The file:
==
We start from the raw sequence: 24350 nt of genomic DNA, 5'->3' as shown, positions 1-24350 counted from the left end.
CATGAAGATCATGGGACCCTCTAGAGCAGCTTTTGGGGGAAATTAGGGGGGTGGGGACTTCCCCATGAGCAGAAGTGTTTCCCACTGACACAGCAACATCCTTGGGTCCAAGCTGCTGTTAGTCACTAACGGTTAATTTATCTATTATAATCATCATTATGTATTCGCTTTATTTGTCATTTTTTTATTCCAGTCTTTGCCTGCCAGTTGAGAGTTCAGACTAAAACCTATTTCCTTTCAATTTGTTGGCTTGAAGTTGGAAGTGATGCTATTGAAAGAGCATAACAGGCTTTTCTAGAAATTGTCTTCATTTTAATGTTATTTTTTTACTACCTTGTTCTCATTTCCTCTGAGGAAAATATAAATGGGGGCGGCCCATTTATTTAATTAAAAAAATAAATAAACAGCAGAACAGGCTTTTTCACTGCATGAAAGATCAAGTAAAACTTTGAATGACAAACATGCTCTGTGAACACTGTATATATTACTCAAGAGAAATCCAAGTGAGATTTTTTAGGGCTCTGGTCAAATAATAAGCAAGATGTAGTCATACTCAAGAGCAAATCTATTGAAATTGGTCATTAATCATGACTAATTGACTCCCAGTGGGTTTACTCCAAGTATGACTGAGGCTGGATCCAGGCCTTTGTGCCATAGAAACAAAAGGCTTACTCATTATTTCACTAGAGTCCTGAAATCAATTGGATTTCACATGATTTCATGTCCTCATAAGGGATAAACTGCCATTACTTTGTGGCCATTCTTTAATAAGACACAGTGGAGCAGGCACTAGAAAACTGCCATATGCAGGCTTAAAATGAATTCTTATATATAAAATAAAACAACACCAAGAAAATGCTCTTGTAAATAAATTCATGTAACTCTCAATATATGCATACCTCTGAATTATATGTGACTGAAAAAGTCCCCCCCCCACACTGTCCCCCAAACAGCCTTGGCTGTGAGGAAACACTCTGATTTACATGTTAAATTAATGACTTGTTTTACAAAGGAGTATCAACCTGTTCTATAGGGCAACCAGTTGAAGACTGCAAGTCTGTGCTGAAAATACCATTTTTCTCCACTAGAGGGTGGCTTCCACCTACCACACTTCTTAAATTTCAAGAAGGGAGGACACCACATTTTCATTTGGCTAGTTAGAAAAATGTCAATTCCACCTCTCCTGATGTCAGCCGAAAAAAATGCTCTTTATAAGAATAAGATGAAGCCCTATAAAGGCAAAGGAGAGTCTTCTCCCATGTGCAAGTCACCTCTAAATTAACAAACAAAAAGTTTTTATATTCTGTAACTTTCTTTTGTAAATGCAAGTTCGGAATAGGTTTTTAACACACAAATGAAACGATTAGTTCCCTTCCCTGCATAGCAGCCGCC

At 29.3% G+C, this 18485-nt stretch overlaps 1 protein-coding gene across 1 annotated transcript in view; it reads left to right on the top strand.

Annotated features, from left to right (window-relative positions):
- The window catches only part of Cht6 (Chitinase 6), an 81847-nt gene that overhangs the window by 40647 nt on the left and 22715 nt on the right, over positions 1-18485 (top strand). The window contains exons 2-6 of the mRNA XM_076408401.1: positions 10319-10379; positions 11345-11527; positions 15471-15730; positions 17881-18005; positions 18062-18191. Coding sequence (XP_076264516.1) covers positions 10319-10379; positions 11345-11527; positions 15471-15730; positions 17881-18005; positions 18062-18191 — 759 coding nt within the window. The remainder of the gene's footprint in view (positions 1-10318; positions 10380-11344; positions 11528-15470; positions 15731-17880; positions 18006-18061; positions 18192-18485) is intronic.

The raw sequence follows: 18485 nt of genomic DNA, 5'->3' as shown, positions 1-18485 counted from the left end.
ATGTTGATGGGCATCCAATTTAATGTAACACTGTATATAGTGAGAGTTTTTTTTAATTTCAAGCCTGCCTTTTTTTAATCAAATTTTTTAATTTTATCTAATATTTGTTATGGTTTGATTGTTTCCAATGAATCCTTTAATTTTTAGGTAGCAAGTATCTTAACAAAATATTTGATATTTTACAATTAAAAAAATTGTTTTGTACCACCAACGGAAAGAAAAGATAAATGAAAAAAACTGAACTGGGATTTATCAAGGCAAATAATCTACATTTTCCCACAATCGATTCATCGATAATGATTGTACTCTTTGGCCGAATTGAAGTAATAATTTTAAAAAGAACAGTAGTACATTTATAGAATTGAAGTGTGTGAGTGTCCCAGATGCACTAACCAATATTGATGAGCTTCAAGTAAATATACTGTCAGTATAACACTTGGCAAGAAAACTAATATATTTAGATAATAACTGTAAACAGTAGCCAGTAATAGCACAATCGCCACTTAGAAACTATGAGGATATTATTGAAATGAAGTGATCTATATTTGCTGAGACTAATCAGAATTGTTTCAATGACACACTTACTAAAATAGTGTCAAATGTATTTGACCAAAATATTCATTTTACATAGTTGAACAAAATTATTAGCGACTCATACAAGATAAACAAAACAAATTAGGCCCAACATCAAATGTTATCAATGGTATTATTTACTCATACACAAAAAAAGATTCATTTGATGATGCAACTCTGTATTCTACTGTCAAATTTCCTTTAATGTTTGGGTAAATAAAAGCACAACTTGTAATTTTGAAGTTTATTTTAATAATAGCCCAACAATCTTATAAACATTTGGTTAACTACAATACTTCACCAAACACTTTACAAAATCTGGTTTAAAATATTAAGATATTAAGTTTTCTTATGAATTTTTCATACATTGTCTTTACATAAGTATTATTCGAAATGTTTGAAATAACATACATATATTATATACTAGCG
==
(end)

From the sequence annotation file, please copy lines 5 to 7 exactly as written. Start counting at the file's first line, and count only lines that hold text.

- The window catches only part of Cht6 (Chitinase 6), an 81847-nt gene that overhangs the window by 40647 nt on the left and 22715 nt on the right, over positions 1-18485 (top strand). The window contains exons 2-6 of the mRNA XM_076408401.1: positions 10319-10379; positions 11345-11527; positions 15471-15730; positions 17881-18005; positions 18062-18191. Coding sequence (XP_076264516.1) covers positions 10319-10379; positions 11345-11527; positions 15471-15730; positions 17881-18005; positions 18062-18191 — 759 coding nt within the window. The remainder of the gene's footprint in view (positions 1-10318; positions 10380-11344; positions 11528-15470; positions 15731-17880; positions 18006-18061; positions 18192-18485) is intronic.

The raw sequence follows: 18485 nt of genomic DNA, 5'->3' as shown, positions 1-18485 counted from the left end.
ATGTTGATGGGCATCCAATTTAATGTAACACTGTATATAGTGAGAGTTTTTTTTAATTTCAAGCCTGCCTTTTTTTAATCAAATTTTTTAATTTTATCTAATATTTGTTATGGTTTGATTGTTTCCAATGAATCCTTTAATTTTTAGGTAGCAAGTATCTTAACAAAATATTTGATATTTTACAATTAAAAAAATTGTTTTGTACCACCAACGGAAAGAAAAGATAAATGAAAAAAACTGAACTGGGATTTATCAAGGCAAATAATCTACATTTTCCCACAATCGATTCATCGATAATGATTGTACTCTTTGGCCGAATTGAAGTAATAATTTTAAAAAGAACAGTAGTACATTTATAGAATTGAAGTGTGTGAGTGTCCCAGATGCACTAACCAATATTGATGAGCTTCAAGTAAATATACTGTCAGTATAACACTTGGCAAGAAAACTAATATATTTAGATAATAACTGTAAACAGTAGCCAGTAATAGCACAATCGCCACTTAGAAACTATGAGGATATTATTGAAATGAAGTGATCTATATTTGCTGAGACTAATCAGAATTGTTTCAATGACACACTTACTAAAATAGTGTCAAATGTATTTGACCAAAATATTCATTTTACATAGTTGAACAAAATTATTAGCGACTCATACAAGATAAACAAAACAAATTAGGCCCAACATCAAATGTTATCAATGGTATTATTTACTCATACACAAAAAAAGATTCATTTGATGATGCAACTCTGTATTCTACTGTCAAATTTCCTTTAATGTTTGGGTAAATAAAAGCACAACTTGTAATTTTGAAGTTTATTTTAATAATAGCCCAACAATCTTATAAACATTTGGTTAACTACAATACTTCACCAAACACTTTACAAAATCTGGTTTAAAATATTAAGATATTAAGTTTTCTTATGAATTTTTCATACATTGTCTTTACATAAGTATTATTCGAAATGTTTGAAATAACATACATATATTATATACTAGCG